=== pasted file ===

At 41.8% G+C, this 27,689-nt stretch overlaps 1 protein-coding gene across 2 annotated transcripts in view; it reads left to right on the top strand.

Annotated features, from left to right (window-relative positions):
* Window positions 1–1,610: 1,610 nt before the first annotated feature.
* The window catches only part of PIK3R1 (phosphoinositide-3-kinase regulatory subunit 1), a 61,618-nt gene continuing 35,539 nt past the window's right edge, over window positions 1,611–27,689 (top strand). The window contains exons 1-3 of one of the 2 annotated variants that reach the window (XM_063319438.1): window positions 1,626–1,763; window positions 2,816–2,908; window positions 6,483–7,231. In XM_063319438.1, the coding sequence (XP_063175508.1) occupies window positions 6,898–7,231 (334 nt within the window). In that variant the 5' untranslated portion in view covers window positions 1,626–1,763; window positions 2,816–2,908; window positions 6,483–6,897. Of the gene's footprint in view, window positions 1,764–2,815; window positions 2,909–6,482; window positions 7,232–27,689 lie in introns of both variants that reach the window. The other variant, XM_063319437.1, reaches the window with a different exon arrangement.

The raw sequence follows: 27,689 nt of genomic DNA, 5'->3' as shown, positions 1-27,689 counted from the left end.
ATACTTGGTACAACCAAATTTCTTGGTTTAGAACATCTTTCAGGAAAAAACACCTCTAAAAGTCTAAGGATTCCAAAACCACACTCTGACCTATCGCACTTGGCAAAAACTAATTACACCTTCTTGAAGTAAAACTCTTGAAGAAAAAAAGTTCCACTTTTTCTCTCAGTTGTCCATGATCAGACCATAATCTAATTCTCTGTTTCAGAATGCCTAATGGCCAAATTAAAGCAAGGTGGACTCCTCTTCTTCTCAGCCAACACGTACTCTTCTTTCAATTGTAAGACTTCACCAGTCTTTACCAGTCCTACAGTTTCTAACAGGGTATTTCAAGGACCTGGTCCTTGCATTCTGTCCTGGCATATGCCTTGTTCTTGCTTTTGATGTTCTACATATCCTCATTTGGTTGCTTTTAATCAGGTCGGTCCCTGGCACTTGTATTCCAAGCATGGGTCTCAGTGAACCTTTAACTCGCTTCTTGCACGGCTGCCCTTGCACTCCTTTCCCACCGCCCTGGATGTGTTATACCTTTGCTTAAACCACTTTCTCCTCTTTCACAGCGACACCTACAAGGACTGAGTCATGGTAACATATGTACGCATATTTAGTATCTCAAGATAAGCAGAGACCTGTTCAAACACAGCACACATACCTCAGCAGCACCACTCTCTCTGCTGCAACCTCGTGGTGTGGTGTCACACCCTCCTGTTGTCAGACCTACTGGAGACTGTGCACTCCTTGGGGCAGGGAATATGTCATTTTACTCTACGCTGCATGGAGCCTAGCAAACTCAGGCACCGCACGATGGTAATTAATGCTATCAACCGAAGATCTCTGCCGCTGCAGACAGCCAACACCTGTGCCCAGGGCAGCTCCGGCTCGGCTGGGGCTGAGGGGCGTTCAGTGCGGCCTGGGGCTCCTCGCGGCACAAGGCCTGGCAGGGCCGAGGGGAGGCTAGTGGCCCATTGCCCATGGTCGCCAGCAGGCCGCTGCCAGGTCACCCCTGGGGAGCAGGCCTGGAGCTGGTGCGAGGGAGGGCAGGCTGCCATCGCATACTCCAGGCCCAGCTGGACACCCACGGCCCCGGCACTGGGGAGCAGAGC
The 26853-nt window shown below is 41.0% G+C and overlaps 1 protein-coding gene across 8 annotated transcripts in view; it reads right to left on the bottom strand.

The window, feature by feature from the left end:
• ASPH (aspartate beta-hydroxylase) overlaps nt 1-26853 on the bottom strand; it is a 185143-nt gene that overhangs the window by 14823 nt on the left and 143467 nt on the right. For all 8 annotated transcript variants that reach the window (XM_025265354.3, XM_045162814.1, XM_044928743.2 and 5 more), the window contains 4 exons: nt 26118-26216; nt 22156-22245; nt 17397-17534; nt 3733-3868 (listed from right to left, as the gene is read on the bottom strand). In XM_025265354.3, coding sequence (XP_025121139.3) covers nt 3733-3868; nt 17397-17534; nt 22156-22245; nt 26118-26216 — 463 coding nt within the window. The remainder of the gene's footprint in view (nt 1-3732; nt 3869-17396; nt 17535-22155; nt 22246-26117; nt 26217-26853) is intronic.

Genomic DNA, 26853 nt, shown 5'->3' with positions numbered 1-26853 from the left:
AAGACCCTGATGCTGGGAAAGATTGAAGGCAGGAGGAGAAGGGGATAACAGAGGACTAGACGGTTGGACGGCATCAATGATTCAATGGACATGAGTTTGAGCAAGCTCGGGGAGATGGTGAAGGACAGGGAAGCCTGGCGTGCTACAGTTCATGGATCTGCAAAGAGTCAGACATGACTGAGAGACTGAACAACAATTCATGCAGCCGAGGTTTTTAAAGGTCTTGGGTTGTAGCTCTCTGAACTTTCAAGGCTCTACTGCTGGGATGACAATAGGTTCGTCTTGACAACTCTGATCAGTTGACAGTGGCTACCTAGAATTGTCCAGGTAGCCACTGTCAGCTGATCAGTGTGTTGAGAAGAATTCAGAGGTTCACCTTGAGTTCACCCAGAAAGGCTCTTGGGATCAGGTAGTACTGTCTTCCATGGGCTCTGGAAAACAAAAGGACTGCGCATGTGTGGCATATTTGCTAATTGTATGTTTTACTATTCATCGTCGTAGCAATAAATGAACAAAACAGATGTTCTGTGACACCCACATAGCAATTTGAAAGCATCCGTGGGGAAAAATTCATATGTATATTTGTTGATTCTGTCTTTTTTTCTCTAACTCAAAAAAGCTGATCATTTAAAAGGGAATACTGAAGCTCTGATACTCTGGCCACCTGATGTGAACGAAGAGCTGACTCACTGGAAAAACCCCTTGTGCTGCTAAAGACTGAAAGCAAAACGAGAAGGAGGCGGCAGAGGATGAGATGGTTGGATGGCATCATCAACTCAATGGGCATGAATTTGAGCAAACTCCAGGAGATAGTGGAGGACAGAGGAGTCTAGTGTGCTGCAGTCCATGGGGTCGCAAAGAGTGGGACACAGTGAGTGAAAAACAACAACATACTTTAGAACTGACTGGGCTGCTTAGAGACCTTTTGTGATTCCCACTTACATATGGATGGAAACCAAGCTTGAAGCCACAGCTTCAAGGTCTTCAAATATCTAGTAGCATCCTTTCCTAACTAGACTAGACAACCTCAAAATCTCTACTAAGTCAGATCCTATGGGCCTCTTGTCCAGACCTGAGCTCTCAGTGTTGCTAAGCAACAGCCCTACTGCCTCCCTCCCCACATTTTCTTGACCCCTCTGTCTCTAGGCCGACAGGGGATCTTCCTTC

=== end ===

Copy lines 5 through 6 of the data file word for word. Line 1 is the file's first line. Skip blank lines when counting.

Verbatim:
The raw sequence follows: 27,689 nt of genomic DNA, 5'->3' as shown, positions 1-27,689 counted from the left end.
ATACTTGGTACAACCAAATTTCTTGGTTTAGAACATCTTTCAGGAAAAAACACCTCTAAAAGTCTAAGGATTCCAAAACCACACTCTGACCTATCGCACTTGGCAAAAACTAATTACACCTTCTTGAAGTAAAACTCTTGAAGAAAAAAAGTTCCACTTTTTCTCTCAGTTGTCCATGATCAGACCATAATCTAATTCTCTGTTTCAGAATGCCTAATGGCCAAATTAAAGCAAGGTGGACTCCTCTTCTTCTCAGCCAACACGTACTCTTCTTTCAATTGTAAGACTTCACCAGTCTTTACCAGTCCTACAGTTTCTAACAGGGTATTTCAAGGACCTGGTCCTTGCATTCTGTCCTGGCATATGCCTTGTTCTTGCTTTTGATGTTCTACATATCCTCATTTGGTTGCTTTTAATCAGGTCGGTCCCTGGCACTTGTATTCCAAGCATGGGTCTCAGTGAACCTTTAACTCGCTTCTTGCACGGCTGCCCTTGCACTCCTTTCCCACCGCCCTGGATGTGTTATACCTTTGCTTAAACCACTTTCTCCTCTTTCACAGCGACACCTACAAGGACTGAGTCATGGTAACATATGTACGCATATTTAGTATCTCAAGATAAGCAGAGACCTGTTCAAACACAGCACACATACCTCAGCAGCACCACTCTCTCTGCTGCAACCTCGTGGTGTGGTGTCACACCCTCCTGTTGTCAGACCTACTGGAGACTGTGCACTCCTTGGGGCAGGGAATATGTCATTTTACTCTACGCTGCATGGAGCCTAGCAAACTCAGGCACCGCACGATGGTAATTAATGCTATCAACCGAAGATCTCTGCCGCTGCAGACAGCCAACACCTGTGCCCAGGGCAGCTCCGGCTCGGCTGGGGCTGAGGGGCGTTCAGTGCGGCCTGGGGCTCCTCGCGGCACAAGGCCTGGCAGGGCCGAGGGGAGGCTAGTGGCCCATTGCCCATGGTCGCCAGCAGGCCGCTGCCAGGTCACCCCTGGGGAGCAGGCCTGGAGCTGGTGCGAGGGAGGGCAGGCTGCCATCGCATACTCCAGGCCCAGCTGGACACCCACGGCCCCGGCACTGGGGAGCAGAGC